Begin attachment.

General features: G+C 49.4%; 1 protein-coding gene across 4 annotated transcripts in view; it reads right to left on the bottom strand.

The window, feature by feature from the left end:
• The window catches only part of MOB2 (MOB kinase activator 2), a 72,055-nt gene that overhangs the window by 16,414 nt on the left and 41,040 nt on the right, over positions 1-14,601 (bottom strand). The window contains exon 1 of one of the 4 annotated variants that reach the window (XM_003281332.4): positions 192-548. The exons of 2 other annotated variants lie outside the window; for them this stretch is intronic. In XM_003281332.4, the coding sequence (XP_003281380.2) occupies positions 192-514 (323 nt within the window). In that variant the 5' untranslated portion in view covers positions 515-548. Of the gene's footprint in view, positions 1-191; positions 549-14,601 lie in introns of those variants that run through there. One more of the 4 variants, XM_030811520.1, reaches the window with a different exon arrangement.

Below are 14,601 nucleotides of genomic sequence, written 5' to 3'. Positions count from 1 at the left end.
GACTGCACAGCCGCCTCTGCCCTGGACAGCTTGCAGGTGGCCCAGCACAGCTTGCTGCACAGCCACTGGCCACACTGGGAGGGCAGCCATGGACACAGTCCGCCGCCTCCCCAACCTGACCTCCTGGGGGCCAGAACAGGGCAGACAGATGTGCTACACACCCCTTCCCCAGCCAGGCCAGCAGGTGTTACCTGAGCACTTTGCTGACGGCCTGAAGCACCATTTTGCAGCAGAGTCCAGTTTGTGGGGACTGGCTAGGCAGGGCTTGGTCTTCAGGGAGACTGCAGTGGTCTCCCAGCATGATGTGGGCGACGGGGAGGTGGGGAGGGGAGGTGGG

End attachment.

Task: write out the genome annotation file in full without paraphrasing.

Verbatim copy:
General features: G+C 49.4%; 1 protein-coding gene across 4 annotated transcripts in view; it reads right to left on the bottom strand.

The window, feature by feature from the left end:
• The window catches only part of MOB2 (MOB kinase activator 2), a 72,055-nt gene that overhangs the window by 16,414 nt on the left and 41,040 nt on the right, over positions 1-14,601 (bottom strand). The window contains exon 1 of one of the 4 annotated variants that reach the window (XM_003281332.4): positions 192-548. The exons of 2 other annotated variants lie outside the window; for them this stretch is intronic. In XM_003281332.4, the coding sequence (XP_003281380.2) occupies positions 192-514 (323 nt within the window). In that variant the 5' untranslated portion in view covers positions 515-548. Of the gene's footprint in view, positions 1-191; positions 549-14,601 lie in introns of those variants that run through there. One more of the 4 variants, XM_030811520.1, reaches the window with a different exon arrangement.

Below are 14,601 nucleotides of genomic sequence, written 5' to 3'. Positions count from 1 at the left end.
GACTGCACAGCCGCCTCTGCCCTGGACAGCTTGCAGGTGGCCCAGCACAGCTTGCTGCACAGCCACTGGCCACACTGGGAGGGCAGCCATGGACACAGTCCGCCGCCTCCCCAACCTGACCTCCTGGGGGCCAGAACAGGGCAGACAGATGTGCTACACACCCCTTCCCCAGCCAGGCCAGCAGGTGTTACCTGAGCACTTTGCTGACGGCCTGAAGCACCATTTTGCAGCAGAGTCCAGTTTGTGGGGACTGGCTAGGCAGGGCTTGGTCTTCAGGGAGACTGCAGTGGTCTCCCAGCATGATGTGGGCGACGGGGAGGTGGGGAGGGGAGGTGGG